Plaintiff argues that Nassimos' statements that he has "mob connections" and would "order a hit" upon Nassimos unless Nassimos stopped complaining about plaintiff and the Board constituted slander per se because they implied that he had committed a crime. The Restatement of Torts describes this category of slander per se as follows:
One who publishes a slander that imputes to another conduct constituting a criminal offense is subject to liability to the other without proof of special harm if the offense imputed is of a type which, if committed in the place of publication, would be
(a) punishable by imprisonment in a state or federal institution, or
(b) regarded by public opinion as involving moral turpitude.
[Restatement (Second) of Torts § 571 (1977).]
However, it does not constitute slander per se "to suggest that another is capable of committing a crime" or "to charge another with a criminal intention or design, if no criminal act is charged." Restatement (Second) of Torts § 571 cmt. c (1977).
We are satisfied that a statement that a person has "mob connections" does not constitute an assertion that he has committed a crime. It is not uncommon for the mass media to report that an entertainer or other celebrity has "mob ties" or "mob connections." The ordinary understanding of such a story is not that the celebrity himself has committed crimes but rather that he associates with criminals. Consequently, even though a statement that a person has "mob connections" may be defamatory, it is not slander per se because it does not allege the commission of a crime. See Privitera v. Town of Phelps, (supra) , 435 N.Y.S. 2d at 404-05; contra Clemente v. Espinosa, (supra) .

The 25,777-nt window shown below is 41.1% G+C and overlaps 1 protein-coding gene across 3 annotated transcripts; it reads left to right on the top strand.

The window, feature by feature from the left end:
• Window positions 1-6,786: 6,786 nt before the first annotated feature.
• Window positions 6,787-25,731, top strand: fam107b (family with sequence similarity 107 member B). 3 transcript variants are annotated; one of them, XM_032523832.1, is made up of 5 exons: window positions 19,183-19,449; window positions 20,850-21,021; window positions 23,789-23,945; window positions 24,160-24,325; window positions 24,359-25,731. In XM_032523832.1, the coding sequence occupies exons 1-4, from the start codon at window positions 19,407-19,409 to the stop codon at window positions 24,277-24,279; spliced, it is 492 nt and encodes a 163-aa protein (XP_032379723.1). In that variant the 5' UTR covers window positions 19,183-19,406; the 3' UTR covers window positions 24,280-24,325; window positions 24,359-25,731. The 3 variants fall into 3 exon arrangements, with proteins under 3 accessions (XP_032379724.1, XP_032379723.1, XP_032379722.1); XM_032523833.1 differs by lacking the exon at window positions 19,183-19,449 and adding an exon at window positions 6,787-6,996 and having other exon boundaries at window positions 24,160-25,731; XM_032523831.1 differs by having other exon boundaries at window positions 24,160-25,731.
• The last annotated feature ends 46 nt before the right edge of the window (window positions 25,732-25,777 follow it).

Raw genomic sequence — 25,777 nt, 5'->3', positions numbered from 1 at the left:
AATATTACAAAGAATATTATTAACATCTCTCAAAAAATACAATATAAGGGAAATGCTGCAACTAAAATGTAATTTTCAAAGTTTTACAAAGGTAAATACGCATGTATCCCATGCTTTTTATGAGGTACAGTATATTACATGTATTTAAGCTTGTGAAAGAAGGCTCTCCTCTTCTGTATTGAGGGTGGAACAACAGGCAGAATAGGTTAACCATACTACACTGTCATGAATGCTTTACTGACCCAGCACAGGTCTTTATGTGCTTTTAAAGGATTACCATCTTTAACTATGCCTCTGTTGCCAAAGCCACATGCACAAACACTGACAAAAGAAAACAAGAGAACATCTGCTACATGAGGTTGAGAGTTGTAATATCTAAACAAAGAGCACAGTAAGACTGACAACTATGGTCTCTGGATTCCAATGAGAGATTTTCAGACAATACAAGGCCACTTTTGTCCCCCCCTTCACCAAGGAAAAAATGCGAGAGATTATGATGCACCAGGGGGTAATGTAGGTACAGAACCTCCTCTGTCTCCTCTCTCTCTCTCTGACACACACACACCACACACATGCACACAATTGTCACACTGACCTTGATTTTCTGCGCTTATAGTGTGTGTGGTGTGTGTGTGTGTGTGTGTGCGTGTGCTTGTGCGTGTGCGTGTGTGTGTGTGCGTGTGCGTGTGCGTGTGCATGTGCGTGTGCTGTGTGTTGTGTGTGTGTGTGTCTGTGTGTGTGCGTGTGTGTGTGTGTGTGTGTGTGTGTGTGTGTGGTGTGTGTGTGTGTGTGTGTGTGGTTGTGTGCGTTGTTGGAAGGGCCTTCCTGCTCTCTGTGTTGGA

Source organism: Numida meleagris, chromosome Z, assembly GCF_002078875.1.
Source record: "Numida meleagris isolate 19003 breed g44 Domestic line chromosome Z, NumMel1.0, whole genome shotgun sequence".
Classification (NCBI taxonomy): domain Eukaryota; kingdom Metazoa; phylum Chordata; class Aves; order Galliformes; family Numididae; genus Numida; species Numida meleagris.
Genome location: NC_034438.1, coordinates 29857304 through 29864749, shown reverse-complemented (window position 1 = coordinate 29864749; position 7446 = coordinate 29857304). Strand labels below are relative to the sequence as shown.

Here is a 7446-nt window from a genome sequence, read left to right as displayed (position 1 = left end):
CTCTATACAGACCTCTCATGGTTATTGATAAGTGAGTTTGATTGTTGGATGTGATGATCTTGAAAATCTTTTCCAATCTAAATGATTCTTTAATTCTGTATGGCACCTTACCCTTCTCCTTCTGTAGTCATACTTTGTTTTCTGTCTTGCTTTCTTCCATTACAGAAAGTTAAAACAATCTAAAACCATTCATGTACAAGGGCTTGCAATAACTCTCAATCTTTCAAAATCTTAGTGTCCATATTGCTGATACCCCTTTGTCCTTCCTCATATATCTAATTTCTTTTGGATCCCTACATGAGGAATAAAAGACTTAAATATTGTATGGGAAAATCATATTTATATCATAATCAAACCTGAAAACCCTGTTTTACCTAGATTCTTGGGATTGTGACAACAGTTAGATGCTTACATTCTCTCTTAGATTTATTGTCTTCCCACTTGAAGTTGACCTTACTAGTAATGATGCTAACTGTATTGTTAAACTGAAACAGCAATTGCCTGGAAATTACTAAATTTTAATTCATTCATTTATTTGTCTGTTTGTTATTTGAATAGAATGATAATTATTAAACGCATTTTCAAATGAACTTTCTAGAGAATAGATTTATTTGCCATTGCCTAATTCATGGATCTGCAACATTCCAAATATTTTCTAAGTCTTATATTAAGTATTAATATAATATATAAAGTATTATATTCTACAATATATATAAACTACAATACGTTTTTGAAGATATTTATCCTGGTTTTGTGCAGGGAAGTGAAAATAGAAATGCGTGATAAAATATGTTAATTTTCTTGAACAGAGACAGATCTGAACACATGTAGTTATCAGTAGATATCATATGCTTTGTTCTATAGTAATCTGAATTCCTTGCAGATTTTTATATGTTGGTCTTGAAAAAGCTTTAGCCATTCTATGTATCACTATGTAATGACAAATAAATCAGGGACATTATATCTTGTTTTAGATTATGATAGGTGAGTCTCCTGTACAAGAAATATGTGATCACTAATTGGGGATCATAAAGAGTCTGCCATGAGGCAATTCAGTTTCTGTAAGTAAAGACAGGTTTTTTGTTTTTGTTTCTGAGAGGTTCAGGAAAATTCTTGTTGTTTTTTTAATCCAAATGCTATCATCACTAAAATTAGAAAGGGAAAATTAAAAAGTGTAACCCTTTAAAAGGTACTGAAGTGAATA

Nassimos' further alleged comment that he had information plaintiff would "order a hit on me" if Nassimos did not "stop complaining against him and the Board" is not slander per se because it merely alleges plaintiff's intention to commit a crime sometime in the future rather than a past criminal act. See Restatement (Second) of Torts, § 571 cmt. c. Although plaintiff argues that this comment implied that he was a member of an ongoing criminal enterprise because only such a person could "order a hit," we believe that such a comment could be just as easily construed to mean that plaintiff would ask his "mob connections" to kill Nassimos as a favor or in exchange for the payment of money. Cf. Nunez v. A-T Fin. Info., Inc., F. Supp. , (S.D.N.Y. 1997) ("In assessing a claim of slander per se, ... innuendo is not available to enlarge the meaning of the statement beyond the significance expressed by the words themselves."). The circumstance that Nassimos' comment was uttered in the midst of a heated personal attack upon plaintiff, as Chairman of the Board, for allegedly leaking information about a decision in a pending disciplinary matter, reduces the possibility that the audience reasonably could have understood Nassimos was asserting that plaintiff had committed a crime. Cf. Ward v. Zelikovsky, (supra) , 136 N.J. at 532 ("If the comment occurred during an argument or is an outburst unrelated to the general topic of Discussion, ... a reasonable listener is less likely to accord to the challenged statement its literal meaning."). In view of the disfavor with which the slander per se doctrine is currently held, courts should not permit speculative inferences regarding the possible meaning of an alleged defamatory statement to support a verdict in favor of a plaintiff who is unable to show any actual damage to his reputation.